24 July 2017

What Should a Picture Say?

G. F. Watts, "What Should a Picture Say?" quoted in William Loftus Hare, Watts (London: T. C. & E. C. Jack), pp. 35-36:
Roughly speaking, a picture must be regarded in the same light as written words. It must speak to the beholder and tell him something. ... If a picture is a representation only, then regard it from that point of view only. If it treats of a historical event, consider whether it fairly tells its tale. Then there is another class of picture, that whose purpose is to convey suggestion and idea. You are not to look at that picture as an actual representation of facts, for it comes under the same category of dream visions, aspirations, and we have nothing very distinct except the sentiment. If the painting is bad — the writing, the language of art, it is a pity. The picture is then not so good as it should be, but the thought is there, and the thought is what the artist wanted to express, and it is or should be impressed on the spectator.

Related posts:

21 July 2017

The Wallace Collection

A couple paintings from the Wallace Collection:

Alexandre-Gabriel Decamps, The Bookworm or Le philosophe (c. 1846)

Jules Dupré, Crossing the Bridge (1838)

14 July 2017

Is It Not Shameful?

Friedrich Nietzsche, The Dawn of Day, tr. J. M. Kennedy, in The Complete Works of Friedrich Nietzsche, Vol. 9 (New York: Macmillan, 1911), pp. 224-225:

TO THOSE WHO DREAM OF IMMORTALITY —  So you desire the everlasting perpetuity of this beautiful consciousness of yourselves? Is it not shameful? Do you forget all those other things which would in their turn have to support you for all eternity, just as they have borne with you up to the present with more than Christian patience? Or do you think that you can inspire them with an eternally pleasant feeling towards yourself? A single immortal man on earth would imbue everyone around him with such a disgust for him that a general epidemic of murder and suicide would be brought about. And yet, ye petty dwellers on earth, with your narrow conceptions of a few thousand little minutes of time, ye would wish to be an everlasting burden on this everlasting universal existence! Could anything be more impertinent? After all, however, let us be indulgent towards a being of seventy years: he has not been able to exercise his imagination in conceiving his own "eternal tediousness" — he had not time enough for that!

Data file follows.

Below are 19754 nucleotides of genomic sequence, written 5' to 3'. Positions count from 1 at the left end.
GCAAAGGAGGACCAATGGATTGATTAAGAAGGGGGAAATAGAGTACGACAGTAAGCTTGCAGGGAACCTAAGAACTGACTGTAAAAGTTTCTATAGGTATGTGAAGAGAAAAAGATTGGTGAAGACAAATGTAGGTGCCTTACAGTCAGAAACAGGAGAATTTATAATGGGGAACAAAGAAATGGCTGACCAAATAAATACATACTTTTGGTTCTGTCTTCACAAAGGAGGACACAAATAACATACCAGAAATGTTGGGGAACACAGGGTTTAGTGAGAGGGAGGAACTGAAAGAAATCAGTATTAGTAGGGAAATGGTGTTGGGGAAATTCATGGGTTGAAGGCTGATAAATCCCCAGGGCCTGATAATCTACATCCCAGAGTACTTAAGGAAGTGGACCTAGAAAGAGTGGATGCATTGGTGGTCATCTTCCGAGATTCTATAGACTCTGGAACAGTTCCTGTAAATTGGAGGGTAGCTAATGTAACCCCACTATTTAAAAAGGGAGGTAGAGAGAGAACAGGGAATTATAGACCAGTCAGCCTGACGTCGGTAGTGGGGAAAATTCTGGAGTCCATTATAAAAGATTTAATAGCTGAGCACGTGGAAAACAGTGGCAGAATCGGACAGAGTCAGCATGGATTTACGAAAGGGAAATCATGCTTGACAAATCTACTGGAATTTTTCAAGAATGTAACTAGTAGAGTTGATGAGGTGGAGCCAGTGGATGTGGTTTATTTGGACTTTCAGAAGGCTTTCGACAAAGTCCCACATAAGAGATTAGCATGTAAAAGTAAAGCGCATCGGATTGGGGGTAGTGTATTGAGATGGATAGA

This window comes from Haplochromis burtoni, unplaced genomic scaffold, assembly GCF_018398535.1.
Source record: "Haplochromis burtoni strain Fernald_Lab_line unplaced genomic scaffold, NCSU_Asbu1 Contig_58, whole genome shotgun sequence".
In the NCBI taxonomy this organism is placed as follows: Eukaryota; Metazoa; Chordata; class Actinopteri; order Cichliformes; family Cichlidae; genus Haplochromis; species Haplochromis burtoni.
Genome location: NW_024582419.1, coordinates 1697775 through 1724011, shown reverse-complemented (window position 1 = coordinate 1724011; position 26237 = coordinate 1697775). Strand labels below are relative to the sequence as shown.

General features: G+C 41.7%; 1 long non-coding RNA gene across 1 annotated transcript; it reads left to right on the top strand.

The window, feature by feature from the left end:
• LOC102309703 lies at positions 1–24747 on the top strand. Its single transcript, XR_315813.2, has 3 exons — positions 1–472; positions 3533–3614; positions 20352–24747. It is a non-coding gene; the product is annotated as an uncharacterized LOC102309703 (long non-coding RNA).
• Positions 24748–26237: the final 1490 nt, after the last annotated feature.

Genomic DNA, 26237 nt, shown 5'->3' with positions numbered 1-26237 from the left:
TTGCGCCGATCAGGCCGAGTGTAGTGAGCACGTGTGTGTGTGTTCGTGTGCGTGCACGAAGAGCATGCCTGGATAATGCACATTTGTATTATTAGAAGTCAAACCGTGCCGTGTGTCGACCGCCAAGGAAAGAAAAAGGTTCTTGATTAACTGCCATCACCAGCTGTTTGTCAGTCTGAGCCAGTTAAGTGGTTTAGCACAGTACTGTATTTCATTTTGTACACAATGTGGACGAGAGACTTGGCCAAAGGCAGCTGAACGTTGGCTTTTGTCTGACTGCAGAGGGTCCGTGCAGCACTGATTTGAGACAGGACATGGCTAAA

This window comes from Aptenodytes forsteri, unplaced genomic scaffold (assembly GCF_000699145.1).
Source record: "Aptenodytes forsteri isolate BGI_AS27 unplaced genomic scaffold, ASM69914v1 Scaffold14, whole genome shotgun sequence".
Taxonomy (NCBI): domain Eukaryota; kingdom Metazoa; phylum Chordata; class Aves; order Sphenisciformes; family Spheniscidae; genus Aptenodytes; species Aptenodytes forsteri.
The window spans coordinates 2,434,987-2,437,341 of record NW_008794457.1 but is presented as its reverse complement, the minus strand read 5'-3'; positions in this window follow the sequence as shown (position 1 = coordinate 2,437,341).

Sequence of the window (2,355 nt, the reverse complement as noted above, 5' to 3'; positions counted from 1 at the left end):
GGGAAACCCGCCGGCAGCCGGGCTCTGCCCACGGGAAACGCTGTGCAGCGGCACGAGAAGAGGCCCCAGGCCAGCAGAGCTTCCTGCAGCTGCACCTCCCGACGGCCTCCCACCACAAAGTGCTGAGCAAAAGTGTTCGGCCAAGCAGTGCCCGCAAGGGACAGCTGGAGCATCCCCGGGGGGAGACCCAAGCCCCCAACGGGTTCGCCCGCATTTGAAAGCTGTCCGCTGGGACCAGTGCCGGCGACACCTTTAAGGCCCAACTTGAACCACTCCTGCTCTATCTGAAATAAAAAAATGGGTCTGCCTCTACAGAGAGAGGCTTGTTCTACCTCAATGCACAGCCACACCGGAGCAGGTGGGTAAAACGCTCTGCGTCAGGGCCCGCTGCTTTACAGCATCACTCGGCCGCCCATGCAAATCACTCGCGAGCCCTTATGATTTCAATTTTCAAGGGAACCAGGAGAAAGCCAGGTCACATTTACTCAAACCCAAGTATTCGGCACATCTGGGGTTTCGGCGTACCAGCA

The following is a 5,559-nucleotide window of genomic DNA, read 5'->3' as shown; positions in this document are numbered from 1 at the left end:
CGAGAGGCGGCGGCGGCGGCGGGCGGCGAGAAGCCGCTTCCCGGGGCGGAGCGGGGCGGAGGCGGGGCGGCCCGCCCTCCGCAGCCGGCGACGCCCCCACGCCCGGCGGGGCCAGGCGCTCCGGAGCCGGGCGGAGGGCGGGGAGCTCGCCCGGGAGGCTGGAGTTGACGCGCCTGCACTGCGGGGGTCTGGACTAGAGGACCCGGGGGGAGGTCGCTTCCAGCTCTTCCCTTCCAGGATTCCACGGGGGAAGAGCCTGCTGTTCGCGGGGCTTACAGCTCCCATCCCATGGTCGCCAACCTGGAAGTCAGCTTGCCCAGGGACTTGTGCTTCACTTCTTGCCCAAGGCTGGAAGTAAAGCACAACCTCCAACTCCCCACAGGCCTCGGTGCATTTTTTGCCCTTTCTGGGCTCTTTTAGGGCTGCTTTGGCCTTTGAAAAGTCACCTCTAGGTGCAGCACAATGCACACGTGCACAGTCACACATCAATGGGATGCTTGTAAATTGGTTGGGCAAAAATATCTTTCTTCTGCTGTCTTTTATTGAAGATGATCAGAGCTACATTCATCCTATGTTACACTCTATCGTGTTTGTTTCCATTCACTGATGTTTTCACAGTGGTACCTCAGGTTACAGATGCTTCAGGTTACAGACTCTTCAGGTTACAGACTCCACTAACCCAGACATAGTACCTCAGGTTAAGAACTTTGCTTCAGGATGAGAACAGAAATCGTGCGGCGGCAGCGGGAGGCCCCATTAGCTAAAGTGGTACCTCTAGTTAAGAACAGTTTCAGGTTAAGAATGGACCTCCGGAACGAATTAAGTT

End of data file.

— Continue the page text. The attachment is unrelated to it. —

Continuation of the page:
The original from Vol. 10 of the Musarion edition, p. 201:
An die Träumer der Unsterblichkeit. — Diesem schönen Bewusstsein eurer selbst wünscht ihr also ewige Dauer? Ist das nicht schamlos? Denkt ihr denn nicht an alle andern Dinge, die euch dann in alle Ewigkeit zu ertragen hätten, wie sie euch bisher ertragen haben mit einer mehr als christlichen Geduld? Oder meint ihr, ihnen ein ewiges Wohlgefühl an euch geben zu können? Ein einziger unsterblicher Mensch auf der Erde wäre ja schon genug, um alles Andere, das noch da wäre, durch Ueberdruss an ihm in eine allgemeine Sterbe- und Aufhängewuth zu versetzen! Und ihr Erdenbewohner mit euren Begriffelchen von ein paar Tausend Zeitminütchen wollt dem ewigen allgemeinen Dasein ewig lästig fallen! Giebt es etwas Zudringlicheres! — Zuletzt: seien wir milde gegen ein Wesen von siebenzig Jahren! — es hat seine Phantasie im Ausmalen der eignen „ewigen Langenweile" nicht üben können, es fehlte ihm an der Zeit!
A related post: Miserable Egotism 

10 July 2017

Lots of Books on My Shelves

Arnold Bennett, "Books," Mental Efficiency (London: Hodder and Stoughton, 1911), p. 103:
I read what I feel inclined to read, and I am conscious of no duty to finish a book that I don't care to finish. I read in my leisure not from a sense of duty, not to improve myself, but solely because it gives me pleasure to read. Sometimes it takes me a month to get through one book. I expect my case is quite an average case. But am I going to fetter my buying to my reading? Not exactly! I want to have lots of books on my shelves because I know they are good, because I know they would amuse me, because I like to look at them, and because one day I might have a caprice to read them.
A related post: Simple Pleasures

5 July 2017

Second-Hand Knowledge

Carl Hilty, Happiness, tr. Francis Greenwood Peabody (New York: Macmillan, 1903), pp. 86-87: